Woman on a business call in her home office

The Tipping Point for Remote Work

6 min read • Jun 17, 2020 • Kayla Voigt

Stay-at-home orders took most white-collar companies by surprise. Even with technology (and expectations) making employees reachable 24/7, “work” still means a physical building, a commute, and an office cafeteria. With COVID-19, every employee had to become remote—without a plan or the right remote working tools.

And now, they want to stay that way. 57% of Americans are now working remotely in some capacity, according to a Gallup poll

[Source: https://news.gallup.com/poll/306695/workers-discovering-affinity-remote-work.aspx]

Major tech companies, including Twitter, Facebook, and Amazon, all announced remote work policies—so does this mean remote work will be around forever?

How Major Tech Companies Lead the Way With Remote Work

Twitter announced a mandatory remote work policy March 11 and announced in early May that would be extended indefinitely, even when their doors reopen (currently slated for September.) 

“Twitter was one of the first companies to go to a work-from-home model in the face of COVID-19, but we don’t anticipate being one of the first to return to offices,” Jennifer Christie, Twitter’s VP of People, stated in a company blog post. “If our employees are in a role and situation that enables them to work from home and they want to continue to do so forever, we will make that happen.”

Google extended its work-from-home policy until 2021, and Amazon will allow remote work until October.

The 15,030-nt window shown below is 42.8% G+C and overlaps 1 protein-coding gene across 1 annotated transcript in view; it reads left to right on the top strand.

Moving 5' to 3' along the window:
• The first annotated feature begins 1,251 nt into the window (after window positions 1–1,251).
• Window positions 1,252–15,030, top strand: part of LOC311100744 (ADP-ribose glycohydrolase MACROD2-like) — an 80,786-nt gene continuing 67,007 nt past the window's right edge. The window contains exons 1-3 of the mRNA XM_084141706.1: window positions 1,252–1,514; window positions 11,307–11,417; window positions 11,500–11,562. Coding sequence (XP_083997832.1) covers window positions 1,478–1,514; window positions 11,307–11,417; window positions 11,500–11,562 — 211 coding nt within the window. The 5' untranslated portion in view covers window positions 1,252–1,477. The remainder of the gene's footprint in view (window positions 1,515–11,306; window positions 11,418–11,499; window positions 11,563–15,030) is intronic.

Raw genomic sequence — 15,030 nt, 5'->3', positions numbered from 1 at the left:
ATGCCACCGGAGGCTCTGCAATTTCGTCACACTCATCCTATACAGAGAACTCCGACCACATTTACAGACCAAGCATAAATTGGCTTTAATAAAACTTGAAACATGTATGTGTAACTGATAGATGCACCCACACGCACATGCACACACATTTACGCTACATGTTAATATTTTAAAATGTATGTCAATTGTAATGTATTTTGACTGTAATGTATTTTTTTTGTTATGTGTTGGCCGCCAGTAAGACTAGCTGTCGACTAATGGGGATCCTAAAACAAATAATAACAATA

Similarly, Facebook announced that up to 50% of their workforce could be full-time remote by the end of the year. But unlike Twitter’s rosy, we’re-all-in-this-together messaging, Mark Zuckerberg told CNBC that employees must disclose their locations, and they would adjust their salary accordingly, saying there would be “severe ramifications for people who are not honest about this.”

In addition, Facebook employees have to meet specific criteria to request permanent remote work, including a certain number of years of service, positive performance reviews, and approval from team leaders. These requirements mean that if your manager wants your butt in a seat, that’s where it will be. Facebook’s taken a more traditional stance on remote work—in which employers rarely trust their employees to get things done. It’s a common viewpoint, even though remote employees work more, averaging 1.4 more days every month or 16.8 more days every year, according to a survey by Airtasker.

Remote Work Takes Trust and Transparency

Employers tend to believe that working from home means employees are less productive. After all, there’s some psychological safety in the assumption that someone sitting in the cubicle next to yours is productive, regardless of the thousands of tiny interruptions an open floor plan creates. But the reality is that working from home often means being more productive—or working longer hours trying to squeeze homeschooling, homemaking, and a full-time job into a normal day.